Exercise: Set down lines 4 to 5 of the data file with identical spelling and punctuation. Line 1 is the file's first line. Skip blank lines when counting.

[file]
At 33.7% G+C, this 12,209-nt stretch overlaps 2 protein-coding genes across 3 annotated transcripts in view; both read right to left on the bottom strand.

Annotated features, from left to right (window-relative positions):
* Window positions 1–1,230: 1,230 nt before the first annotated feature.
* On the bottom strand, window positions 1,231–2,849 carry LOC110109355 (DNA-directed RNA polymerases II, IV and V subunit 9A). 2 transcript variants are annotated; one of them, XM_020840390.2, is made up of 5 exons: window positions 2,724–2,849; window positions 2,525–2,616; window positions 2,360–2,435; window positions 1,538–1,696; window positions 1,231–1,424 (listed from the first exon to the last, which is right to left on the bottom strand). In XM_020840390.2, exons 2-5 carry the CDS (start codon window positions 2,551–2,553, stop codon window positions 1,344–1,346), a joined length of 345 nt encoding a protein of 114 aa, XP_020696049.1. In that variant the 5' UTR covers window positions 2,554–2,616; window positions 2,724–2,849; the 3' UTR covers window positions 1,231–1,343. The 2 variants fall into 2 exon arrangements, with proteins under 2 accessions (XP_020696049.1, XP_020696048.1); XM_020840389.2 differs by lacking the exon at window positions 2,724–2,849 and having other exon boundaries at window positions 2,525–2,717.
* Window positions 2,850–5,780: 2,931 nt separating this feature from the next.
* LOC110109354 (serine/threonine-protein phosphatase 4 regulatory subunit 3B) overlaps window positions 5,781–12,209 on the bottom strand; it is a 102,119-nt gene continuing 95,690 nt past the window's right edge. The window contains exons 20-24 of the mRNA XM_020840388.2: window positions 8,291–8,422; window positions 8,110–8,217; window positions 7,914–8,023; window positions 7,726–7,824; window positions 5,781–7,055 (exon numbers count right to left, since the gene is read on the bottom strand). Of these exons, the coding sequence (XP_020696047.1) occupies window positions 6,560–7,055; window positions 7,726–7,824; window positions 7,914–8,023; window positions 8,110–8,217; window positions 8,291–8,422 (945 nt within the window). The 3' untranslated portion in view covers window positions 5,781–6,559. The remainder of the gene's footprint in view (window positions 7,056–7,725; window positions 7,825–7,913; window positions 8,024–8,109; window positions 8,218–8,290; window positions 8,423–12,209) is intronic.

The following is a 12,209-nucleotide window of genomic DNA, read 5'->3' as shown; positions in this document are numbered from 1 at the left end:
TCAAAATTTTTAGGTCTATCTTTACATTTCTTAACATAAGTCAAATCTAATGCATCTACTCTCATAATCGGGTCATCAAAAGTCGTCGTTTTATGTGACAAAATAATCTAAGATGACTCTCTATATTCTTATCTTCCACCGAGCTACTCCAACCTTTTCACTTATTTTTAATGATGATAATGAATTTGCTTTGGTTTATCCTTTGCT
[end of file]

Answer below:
* On the bottom strand, window positions 1,231–2,849 carry LOC110109355 (DNA-directed RNA polymerases II, IV and V subunit 9A). 2 transcript variants are annotated; one of them, XM_020840390.2, is made up of 5 exons: window positions 2,724–2,849; window positions 2,525–2,616; window positions 2,360–2,435; window positions 1,538–1,696; window positions 1,231–1,424 (listed from the first exon to the last, which is right to left on the bottom strand). In XM_020840390.2, exons 2-5 carry the CDS (start codon window positions 2,551–2,553, stop codon window positions 1,344–1,346), a joined length of 345 nt encoding a protein of 114 aa, XP_020696049.1. In that variant the 5' UTR covers window positions 2,554–2,616; window positions 2,724–2,849; the 3' UTR covers window positions 1,231–1,343. The 2 variants fall into 2 exon arrangements, with proteins under 2 accessions (XP_020696049.1, XP_020696048.1); XM_020840389.2 differs by lacking the exon at window positions 2,724–2,849 and having other exon boundaries at window positions 2,525–2,717.
* Window positions 2,850–5,780: 2,931 nt separating this feature from the next.